Photo by Melody

Article: Molasses in January--Just How Slow Is It?: Sticky Situation

Communities > Forums > Article: Molasses in January--Just How Slow Is It?
bookmark
Forum: Article: Molasses in January--Just How Slow Is It?Replies: 61, Views: 209
Add to Bookmarks
-
AuthorContent

growin

growin
Vancouver, BC
(Zone 8b)


January 15, 2013
10:20 AM

Post #9385932

My father uses the expression often, even in July. Another use for Molasses that most probably don't know about: http://www.stovebolt.com/techtips/rust/rust_molasses.htm - I tried it on my previous 1940 Chevy truck parts and it worked. Took a while and I was accused of "making a mess" despite everything in bins and "wasting sugar". Considering this incident occurred just a short time after the end of WW1 and only 2 years after the Halifax explosion http://en.wikipedia.org/wiki/Halifax_explosion , I'm sure there was quite a bit of finger pointing.

This message was edited Jan 15, 2013 12:09 PM

juhur7

juhur7
Anderson, IN
(Zone 6b)

January 15, 2013
10:28 AM

Post #9385940

That has been a long time expression in my family also ! That the subject also is sooooo!!!!! good!!!!!!!!!

carrielamont

carrielamont
Euless, TX
(Zone 8a)

January 15, 2013
11:41 AM

Post #9386035

Growin, I found the Halifax Explosion here:http://en.wikipedia.org/wiki/Halifax_Explosion But I had never heard of either of these events! My husband (a New Yorker) was the one who suggested this topic. I got totally immersed in local history, 1919 politics, anarchists, bombs and so on. You're right, the Halifax event fits right in, as do the Sacco and Venzetti case (they were from the North End too), JFK, Henry Cabot Lodge Jr and Sr (one beat Honey Fitz in a senate race, the other was Nixon's VP candidate and was beaten by his grandson). I also found it interesting that this article ended up discussing religion AND politics. :-)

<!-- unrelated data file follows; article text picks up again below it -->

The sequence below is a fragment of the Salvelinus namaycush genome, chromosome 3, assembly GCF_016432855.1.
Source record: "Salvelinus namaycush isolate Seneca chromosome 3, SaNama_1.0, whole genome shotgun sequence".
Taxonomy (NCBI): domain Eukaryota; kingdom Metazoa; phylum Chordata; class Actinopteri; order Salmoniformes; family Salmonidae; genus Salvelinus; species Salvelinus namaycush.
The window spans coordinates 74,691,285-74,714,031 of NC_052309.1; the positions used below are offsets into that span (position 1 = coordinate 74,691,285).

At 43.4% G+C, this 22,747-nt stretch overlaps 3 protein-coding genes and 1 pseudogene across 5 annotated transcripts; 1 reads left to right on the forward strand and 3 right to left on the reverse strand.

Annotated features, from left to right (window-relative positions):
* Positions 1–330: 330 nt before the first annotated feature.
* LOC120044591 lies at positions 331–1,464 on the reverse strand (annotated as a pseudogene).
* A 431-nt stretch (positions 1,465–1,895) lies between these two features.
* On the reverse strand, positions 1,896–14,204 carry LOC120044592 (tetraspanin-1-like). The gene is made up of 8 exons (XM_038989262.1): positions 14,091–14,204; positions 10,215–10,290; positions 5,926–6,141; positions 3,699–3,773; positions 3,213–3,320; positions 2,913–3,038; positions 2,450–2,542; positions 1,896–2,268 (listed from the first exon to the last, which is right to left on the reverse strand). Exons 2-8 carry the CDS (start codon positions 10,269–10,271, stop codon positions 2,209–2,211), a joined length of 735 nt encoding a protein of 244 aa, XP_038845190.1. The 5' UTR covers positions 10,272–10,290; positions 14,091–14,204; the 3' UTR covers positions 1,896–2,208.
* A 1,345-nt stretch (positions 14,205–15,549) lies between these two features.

Thanks for your comments. Does that rust trick work on laundry?

juhur7

juhur7
Anderson, IN
(Zone 6b)

January 15, 2013
11:48 AM

Post #9386046

Hello carrielamont Bit of a thread stray , wasn't the early Mark Twain motion picture museum and similar located around there someplace.. Lots of history there , interesting

growin

growin
Vancouver, BC
(Zone 8b)


January 15, 2013
12:22 PM

Post #9386098

My grandfather was attending the Royal Naval College of Canada in Halifax at the time and was saved by a door. He was probably on his way out of the college to assist with the fire on the ship but he was hit by the door which was nailed by glass & debris, which saved him. I'm sure my father uses the term, "Slow as Molasses in January", due to my grandfather's experiences and familiarity with the Boston molasses incident.

Politics and religion often enter the picture on events that shape society, for better or worse.

I don't know about working on laundry but it did work on removing rust from truck parts fairly well, albeit "slow as molasses in Janunary".

juhur7

juhur7
Anderson, IN
(Zone 6b)

January 15, 2013
12:48 PM

Post #9386126

Only proves that terrorism does not exactly confine itself to any particular generation, It has always been with us and likely always will be. My eldest parent was burned from chemicals in an explosion and fire during WW2. The man sitting next to him dissolved away unto a skeleton.